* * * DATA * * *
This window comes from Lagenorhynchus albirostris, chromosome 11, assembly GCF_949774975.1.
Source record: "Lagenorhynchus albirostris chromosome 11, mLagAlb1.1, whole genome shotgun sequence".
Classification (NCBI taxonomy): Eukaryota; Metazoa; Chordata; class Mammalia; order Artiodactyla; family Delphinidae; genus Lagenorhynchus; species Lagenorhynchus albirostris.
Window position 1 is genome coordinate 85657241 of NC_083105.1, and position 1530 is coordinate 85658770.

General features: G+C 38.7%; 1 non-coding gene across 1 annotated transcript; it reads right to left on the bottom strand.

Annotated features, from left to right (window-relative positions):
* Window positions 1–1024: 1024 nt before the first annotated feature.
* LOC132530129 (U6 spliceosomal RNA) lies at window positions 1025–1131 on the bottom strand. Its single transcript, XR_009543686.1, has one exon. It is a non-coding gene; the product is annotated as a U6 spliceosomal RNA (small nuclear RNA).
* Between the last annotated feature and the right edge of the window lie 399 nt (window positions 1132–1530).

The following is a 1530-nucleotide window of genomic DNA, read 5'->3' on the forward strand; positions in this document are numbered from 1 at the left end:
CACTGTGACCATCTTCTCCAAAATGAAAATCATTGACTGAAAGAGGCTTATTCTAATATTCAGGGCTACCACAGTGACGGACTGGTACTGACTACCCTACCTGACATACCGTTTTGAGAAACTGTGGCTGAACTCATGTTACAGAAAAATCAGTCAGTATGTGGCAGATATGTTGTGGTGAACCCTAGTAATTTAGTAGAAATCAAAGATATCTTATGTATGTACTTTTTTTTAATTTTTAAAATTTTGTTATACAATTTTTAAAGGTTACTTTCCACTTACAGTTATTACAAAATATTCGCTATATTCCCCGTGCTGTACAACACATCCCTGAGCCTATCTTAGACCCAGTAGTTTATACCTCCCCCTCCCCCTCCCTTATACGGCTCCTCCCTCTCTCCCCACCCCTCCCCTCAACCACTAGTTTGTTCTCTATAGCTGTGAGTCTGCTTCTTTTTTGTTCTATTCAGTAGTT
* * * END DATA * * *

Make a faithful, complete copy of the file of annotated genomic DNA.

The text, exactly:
This window comes from Lagenorhynchus albirostris, chromosome 11, assembly GCF_949774975.1.
Source record: "Lagenorhynchus albirostris chromosome 11, mLagAlb1.1, whole genome shotgun sequence".
Classification (NCBI taxonomy): Eukaryota; Metazoa; Chordata; class Mammalia; order Artiodactyla; family Delphinidae; genus Lagenorhynchus; species Lagenorhynchus albirostris.
Window position 1 is genome coordinate 85657241 of NC_083105.1, and position 1530 is coordinate 85658770.

General features: G+C 38.7%; 1 non-coding gene across 1 annotated transcript; it reads right to left on the bottom strand.

Annotated features, from left to right (window-relative positions):
* Window positions 1–1024: 1024 nt before the first annotated feature.
* LOC132530129 (U6 spliceosomal RNA) lies at window positions 1025–1131 on the bottom strand. Its single transcript, XR_009543686.1, has one exon. It is a non-coding gene; the product is annotated as a U6 spliceosomal RNA (small nuclear RNA).
* Between the last annotated feature and the right edge of the window lie 399 nt (window positions 1132–1530).

The following is a 1530-nucleotide window of genomic DNA, read 5'->3' on the forward strand; positions in this document are numbered from 1 at the left end:
CACTGTGACCATCTTCTCCAAAATGAAAATCATTGACTGAAAGAGGCTTATTCTAATATTCAGGGCTACCACAGTGACGGACTGGTACTGACTACCCTACCTGACATACCGTTTTGAGAAACTGTGGCTGAACTCATGTTACAGAAAAATCAGTCAGTATGTGGCAGATATGTTGTGGTGAACCCTAGTAATTTAGTAGAAATCAAAGATATCTTATGTATGTACTTTTTTTTAATTTTTAAAATTTTGTTATACAATTTTTAAAGGTTACTTTCCACTTACAGTTATTACAAAATATTCGCTATATTCCCCGTGCTGTACAACACATCCCTGAGCCTATCTTAGACCCAGTAGTTTATACCTCCCCCTCCCCCTCCCTTATACGGCTCCTCCCTCTCTCCCCACCCCTCCCCTCAACCACTAGTTTGTTCTCTATAGCTGTGAGTCTGCTTCTTTTTTGTTCTATTCAGTAGTT